other
VERITAS
tools and
components

Other None
adjustments

Dependencies OGRE [15] runtime libraries are needed for rendering the 3D
Avatar.

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Pending None
integration
actions

Table 14: Integration status of the Sign Language Synthesis Module.

4.5.4 Development Status


The development status of the Sign Language Synthesis Module is presented in
Table 15.

Development Final
status
Under development

Progress up to The Sign Language Module has been fully integrated with the
date Multimodal Interfaces Manager.

Pending Testing and optimization of the module is a pending action as


actions part of A2.8.5 (M30).

Table 15: Development status of the Sign Language Synthesis Module.

4.6 Symbolic Module


The symbolic Module has been constructed in order to provide the developer
with various alerting tools.

4.6.1 Functional Description


The Symbolic Module can be used to solve computer-to-human communication
issues that appear on vision, hearing and cognitive impaired users. Text, audio,
graphics (basic shapes, lines, boxes, circles and ellipses) alerts can been
combined in order to output multimodal information to the immersed user.

4.6.2 Data Flow


The data flow of the Symbolic Module is depicted in Figure 12. Initially, the
VerMIM sends to the Symbolic module the request of generating an alert. Then
the Symbolic Module generates the respective alert of message.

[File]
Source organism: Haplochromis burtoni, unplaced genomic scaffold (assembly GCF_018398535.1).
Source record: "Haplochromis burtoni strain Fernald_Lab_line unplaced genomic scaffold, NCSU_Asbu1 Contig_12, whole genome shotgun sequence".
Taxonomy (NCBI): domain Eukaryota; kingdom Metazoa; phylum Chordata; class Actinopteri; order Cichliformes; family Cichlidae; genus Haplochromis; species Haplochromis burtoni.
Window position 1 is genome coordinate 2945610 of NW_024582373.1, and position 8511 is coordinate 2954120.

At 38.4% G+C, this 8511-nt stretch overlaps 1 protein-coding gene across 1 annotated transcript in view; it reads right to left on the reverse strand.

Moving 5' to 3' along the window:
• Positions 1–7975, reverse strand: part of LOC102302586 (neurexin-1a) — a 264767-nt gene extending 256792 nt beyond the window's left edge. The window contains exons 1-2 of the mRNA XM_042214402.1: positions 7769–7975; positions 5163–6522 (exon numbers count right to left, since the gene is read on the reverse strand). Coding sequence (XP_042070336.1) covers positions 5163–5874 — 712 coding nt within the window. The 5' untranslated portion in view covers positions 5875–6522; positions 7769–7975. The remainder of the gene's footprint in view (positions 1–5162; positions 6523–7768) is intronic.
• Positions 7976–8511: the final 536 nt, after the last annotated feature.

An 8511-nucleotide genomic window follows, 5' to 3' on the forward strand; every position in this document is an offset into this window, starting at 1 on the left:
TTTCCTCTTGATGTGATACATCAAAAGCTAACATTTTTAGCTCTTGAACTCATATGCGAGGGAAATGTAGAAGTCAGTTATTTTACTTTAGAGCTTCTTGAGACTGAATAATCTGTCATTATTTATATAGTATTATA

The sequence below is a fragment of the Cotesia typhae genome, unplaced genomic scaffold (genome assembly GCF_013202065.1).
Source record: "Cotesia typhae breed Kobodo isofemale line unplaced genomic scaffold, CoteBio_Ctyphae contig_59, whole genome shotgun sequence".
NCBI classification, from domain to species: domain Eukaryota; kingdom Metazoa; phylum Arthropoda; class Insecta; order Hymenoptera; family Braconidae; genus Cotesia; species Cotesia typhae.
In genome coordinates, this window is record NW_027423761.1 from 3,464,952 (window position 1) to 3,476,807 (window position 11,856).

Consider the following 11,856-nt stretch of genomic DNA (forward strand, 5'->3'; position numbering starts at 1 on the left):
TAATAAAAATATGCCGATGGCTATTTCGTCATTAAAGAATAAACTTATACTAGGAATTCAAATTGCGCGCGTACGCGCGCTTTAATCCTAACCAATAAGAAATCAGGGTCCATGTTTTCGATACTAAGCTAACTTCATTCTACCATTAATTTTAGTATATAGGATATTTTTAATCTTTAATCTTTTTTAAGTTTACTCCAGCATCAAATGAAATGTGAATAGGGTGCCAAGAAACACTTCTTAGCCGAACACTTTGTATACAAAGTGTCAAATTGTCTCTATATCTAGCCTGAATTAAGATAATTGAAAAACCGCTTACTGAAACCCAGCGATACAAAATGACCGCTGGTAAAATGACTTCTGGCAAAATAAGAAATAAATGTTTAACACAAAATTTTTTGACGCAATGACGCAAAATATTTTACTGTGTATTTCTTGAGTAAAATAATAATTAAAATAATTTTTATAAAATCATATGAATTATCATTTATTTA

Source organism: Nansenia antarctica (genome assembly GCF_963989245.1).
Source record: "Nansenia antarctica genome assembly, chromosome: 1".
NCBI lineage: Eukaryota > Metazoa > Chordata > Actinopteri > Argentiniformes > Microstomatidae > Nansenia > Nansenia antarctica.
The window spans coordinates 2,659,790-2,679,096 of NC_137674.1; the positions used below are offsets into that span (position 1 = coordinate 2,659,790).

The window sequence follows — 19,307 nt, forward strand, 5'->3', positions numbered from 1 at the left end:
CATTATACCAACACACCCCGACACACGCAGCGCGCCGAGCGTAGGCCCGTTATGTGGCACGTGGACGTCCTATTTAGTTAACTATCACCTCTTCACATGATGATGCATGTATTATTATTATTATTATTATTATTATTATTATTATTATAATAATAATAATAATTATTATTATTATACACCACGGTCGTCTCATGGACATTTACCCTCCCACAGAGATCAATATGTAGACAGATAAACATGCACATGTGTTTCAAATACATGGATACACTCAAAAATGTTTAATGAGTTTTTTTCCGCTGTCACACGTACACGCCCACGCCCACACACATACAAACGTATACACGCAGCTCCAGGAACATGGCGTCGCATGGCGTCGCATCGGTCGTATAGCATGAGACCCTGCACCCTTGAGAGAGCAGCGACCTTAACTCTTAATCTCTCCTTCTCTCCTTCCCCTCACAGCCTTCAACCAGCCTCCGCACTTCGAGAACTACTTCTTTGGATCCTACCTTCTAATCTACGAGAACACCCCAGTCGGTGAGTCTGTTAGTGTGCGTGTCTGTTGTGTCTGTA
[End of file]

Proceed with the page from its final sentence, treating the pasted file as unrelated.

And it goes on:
Text alert

Symbolic Graphics alert Immersed


VerMIM
Module User

Sound alert

Figure 12: Data flow of the Symbolic Module.

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4.6.3 Integration Status


The integration status of the Symbolic Module is presented in Table 16.

Programming C++
language

Integrated Microsoft Visual Studio 2005 (v8.0.50727.762)


development
environment
(IDE)

Integration Embedded in the Multimodal Interfaces Manager DLL.


format

Integration Generates alert using text, graphics and sounds.


short
description

Filename None as the Symbolic Module has been created as part of the
VerMIM and is fully integrated with the MultimodalInter-
facingTools.dll library.

Integration The Module is fully integrated and managed by the Multimodal


status with Interfaces Manager (VerMIM).
other
VERITAS
tools and
components

Other None
adjustments

Dependencies OpenCV libraries are needed for generating the visual and text
messages.

Pending None
integration
actions

Table 16: Integration status of the Symbolic Module.

4.6.4 Development Status


The development status of the Symbolic Module is presented in Table 17.